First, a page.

Howl And Other Poems Paperback
Part of the City Lights Pocket Poets Series series
Allen Ginsberg's Howl and Other Poems was originally published by City Lights Books in the Fall of 1956.
Subsequently seized by U.S. customs and the San Francisco police, it was the subject of a long court trail at which a series of poets and professors persuaded the court that the book was not obscene. Howl & Other Poems is the single most influential poetic work of the post-World War II era, with over 1,000,000 copies now in print. "Howl was Allen's metamorphosis from quiet, brilliant, burning bohemian scholar trapped by his flames and repressions to epic vocal bard."--Michael McClure "It is the poet, Allen Ginsberg, who has gone, in his own body, through the horrifying experiences described from life in these pages." --William Carlos Williams "At the height of his bardic powers, Allen Ginsberg could terrify the authorities with the mere utterance of the syllable "om" as he led street throngs of citizens protesting the Vietnam War.
Ginsberg reigned as the raucous poet of American hippiedom and as a literary pioneer whose freewheeling masterwork "Howl" prevailed against government censorship in a landmark obscenity trial 50 years ago."-- New York Times "Fifty years ago, on October 3, Judge Clayton Horn ruled that Allen Ginsberg's great epic Beat-era poem HOWL was not obscene but instead, a work of literary and social merit.
This ruling allowed for the publication of HOWL and exonerated the poet Lawrence Ferlinghetti, who faced jail time and a fine 50 years ago for publishing 'HOWL.'" -- Pacifica.org Allen Ginsberg was born June 3, 1926, the son of Naomi Ginsberg, Russian emigre, and Louis Ginsberg, lyric poet and schoolteacher, in Paterson, New Jersey.
To these facts Ginsberg adds: "High school in Paterson till 17, Columbia College, merchant marine, Texas and Denver copyboy, Times Square, amigos in jail, dishwashing, book reviews, Mexico City, market research, Satori in Harlem, Yucatan and Chiapas 1954, West Coast 3 years.
Later Arctic Sea trip, Tangier, Venice, Amsterdam, Paris, read at Oxford Harvard Columbia Chicago, quit, wrote Kaddish 1959, made tape to leave behind & fade in Orient awhile.
Carl Solomon to whom Howl is addressed, is a intuitive Bronx dadaist and prose-poet."
- Format: Paperback
- Pages: 57 pages
- Publisher: City Lights Books
- Publication Date: 01/10/1986
- Category: Poetry by individual poets
- ISBN: 9780872860179
Showing 1 - 5 of 17 reviews.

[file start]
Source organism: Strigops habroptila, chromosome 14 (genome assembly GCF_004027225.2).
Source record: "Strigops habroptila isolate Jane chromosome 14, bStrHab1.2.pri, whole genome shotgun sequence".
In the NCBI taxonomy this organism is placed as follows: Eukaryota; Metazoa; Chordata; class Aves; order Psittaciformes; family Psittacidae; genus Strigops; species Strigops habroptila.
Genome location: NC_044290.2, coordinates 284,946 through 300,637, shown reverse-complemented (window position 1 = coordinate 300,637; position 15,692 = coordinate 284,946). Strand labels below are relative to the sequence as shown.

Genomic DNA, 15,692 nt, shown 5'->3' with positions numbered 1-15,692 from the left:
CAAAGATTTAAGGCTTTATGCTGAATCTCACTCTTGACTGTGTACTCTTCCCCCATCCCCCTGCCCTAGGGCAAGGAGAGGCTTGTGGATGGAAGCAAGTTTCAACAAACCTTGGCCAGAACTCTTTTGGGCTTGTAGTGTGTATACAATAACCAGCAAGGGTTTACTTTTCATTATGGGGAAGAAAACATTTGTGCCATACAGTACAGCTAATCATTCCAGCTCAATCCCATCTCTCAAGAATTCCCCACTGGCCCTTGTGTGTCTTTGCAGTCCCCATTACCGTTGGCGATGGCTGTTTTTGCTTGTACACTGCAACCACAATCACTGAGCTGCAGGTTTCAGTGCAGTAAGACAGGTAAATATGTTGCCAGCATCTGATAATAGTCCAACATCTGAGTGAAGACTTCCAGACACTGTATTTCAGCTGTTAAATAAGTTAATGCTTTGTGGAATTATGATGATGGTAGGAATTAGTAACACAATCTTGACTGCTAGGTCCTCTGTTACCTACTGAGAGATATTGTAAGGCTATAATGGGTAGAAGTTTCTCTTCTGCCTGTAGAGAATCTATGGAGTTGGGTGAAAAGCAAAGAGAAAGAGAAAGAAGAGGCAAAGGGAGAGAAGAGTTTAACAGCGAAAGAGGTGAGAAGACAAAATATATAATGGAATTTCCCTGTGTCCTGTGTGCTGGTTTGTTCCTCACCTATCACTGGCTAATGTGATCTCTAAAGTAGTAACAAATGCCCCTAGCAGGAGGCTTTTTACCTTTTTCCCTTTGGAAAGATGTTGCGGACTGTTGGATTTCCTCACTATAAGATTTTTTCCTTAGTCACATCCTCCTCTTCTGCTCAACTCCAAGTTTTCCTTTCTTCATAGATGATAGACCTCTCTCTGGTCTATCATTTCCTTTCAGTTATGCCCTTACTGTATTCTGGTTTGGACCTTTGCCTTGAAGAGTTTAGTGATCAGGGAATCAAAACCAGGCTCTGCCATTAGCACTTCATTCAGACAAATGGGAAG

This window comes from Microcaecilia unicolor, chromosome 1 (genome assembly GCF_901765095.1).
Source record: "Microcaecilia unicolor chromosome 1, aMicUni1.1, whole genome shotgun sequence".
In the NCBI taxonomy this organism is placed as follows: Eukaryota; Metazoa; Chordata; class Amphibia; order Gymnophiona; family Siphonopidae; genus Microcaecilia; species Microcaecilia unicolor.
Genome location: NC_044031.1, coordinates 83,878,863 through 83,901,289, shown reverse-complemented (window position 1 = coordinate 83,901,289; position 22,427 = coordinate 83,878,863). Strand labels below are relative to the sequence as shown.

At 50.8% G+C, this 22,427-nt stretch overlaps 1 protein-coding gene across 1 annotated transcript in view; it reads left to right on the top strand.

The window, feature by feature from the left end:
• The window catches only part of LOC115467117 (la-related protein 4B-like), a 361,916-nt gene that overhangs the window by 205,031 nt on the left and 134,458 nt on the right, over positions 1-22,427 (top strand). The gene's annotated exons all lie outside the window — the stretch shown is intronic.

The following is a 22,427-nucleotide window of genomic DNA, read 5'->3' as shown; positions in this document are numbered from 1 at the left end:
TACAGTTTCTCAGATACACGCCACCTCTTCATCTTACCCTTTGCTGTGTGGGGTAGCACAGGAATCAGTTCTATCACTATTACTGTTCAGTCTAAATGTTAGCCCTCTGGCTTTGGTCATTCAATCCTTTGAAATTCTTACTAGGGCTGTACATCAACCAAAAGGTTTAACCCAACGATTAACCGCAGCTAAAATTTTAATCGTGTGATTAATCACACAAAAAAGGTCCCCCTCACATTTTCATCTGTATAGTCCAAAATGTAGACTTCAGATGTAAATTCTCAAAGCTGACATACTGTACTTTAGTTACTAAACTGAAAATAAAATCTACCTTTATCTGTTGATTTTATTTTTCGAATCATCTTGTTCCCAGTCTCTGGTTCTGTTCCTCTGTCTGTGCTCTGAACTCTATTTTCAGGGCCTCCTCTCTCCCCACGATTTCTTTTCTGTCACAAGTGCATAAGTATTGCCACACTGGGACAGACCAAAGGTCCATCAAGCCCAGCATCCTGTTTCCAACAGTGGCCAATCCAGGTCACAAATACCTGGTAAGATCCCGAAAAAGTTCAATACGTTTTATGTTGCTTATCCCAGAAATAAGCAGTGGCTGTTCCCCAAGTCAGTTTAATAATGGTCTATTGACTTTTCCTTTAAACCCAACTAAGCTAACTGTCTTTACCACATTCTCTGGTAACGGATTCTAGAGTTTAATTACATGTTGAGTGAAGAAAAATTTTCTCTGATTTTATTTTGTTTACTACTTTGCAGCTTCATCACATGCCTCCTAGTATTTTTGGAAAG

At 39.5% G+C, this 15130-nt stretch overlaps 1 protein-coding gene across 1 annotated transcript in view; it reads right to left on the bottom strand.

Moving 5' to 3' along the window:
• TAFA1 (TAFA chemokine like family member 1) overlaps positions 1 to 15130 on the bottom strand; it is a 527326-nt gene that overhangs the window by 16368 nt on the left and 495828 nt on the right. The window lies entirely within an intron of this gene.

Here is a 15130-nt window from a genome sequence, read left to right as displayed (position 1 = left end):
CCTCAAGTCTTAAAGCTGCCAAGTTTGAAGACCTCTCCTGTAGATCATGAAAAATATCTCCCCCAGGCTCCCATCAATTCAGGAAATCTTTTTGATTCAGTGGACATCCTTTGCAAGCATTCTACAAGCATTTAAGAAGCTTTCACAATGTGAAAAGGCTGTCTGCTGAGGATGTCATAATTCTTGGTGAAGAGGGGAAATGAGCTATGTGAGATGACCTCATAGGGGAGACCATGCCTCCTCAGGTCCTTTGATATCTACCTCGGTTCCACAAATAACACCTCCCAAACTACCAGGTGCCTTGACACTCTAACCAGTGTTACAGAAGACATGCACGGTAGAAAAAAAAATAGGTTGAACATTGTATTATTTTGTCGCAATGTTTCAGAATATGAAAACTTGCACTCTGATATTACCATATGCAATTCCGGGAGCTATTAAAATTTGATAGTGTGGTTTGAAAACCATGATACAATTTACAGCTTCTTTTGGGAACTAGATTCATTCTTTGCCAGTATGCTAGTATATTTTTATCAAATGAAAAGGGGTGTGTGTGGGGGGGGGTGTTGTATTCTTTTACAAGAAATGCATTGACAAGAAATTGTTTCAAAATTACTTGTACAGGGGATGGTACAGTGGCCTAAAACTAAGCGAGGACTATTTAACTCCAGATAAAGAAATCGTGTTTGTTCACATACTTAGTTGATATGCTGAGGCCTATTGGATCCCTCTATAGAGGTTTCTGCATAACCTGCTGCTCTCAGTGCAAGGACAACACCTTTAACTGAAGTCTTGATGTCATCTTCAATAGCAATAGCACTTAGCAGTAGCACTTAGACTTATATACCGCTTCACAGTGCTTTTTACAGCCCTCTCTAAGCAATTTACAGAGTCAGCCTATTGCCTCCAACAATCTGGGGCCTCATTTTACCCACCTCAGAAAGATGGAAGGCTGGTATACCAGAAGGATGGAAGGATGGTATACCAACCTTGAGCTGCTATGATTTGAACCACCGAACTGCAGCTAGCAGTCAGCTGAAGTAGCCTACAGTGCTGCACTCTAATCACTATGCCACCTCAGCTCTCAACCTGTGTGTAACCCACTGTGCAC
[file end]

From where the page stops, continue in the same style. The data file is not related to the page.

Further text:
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Review by ThatsFresh
I was bought this book by my uncle as a gift while on a day trip to San Francisco thsi past spring. We visited the City Lights Bookstore and I was taught a little about the beat generation and all the radical poets coming to the bookstore to publish their works since at the time, no one else would've dared publish them. I read the book in one day, and even though I tried to read slowly and get in tune with the language, I found it hard. The book brought up people I didnt know and social ideas I dont know the history of.I didnt really enjoy this book, but I know it's because I know nothing of all the history behind it. I'd love to read up a bit more on all the subjects this book covers so that I can read it again in 5 or 10 years and read it with a better understanding.
Review by abirdman
"I saw the best minds of my generation, destroyed by madness, starving, hysterical, naked" No more needs to be said. One poem that defined the fifties and sixties for many, including myself.
Review by whitewavedarling
The poems here are classics and wonderful reads, but this isn't the edition I'd recommend. Aside from being an awkward size that will easily get lost on your shelp (or even your desk), for someone who isn't familiar with Ginsberg's work, footnotes are nearly a necessity, and here you don't have them. This certainly isn't the most convenient copy of his poetry, but if you simply want the words and already have a loose background on him or the beats in general, this is all you need to feel the poems themselves, which are classic, threatening, and still powerful.
Review by Jakeofalltrades
The book of poems they tried to ban, it's still a pleasure to read after all these years. The title poem, "Howl" is a massive hit to the senses, with both divine and earthly imagery that inspires. Other poems in the collection, such as "America" are a critique of consumer society, ahead of his time and still relevant in the 21st Century. A great introduction to Ginsberg's works even though the poet himself did not regard "Howl" as his best poem.
Review by cinesnail88
Having loved Allen Ginsberg for as long as I have, I can't believe I put off reading Howl until now. Of course, it did help to be able to buy it directly from City Lights, but still, there's no excuse for how long this took me. Read it, love it, what else can I say?
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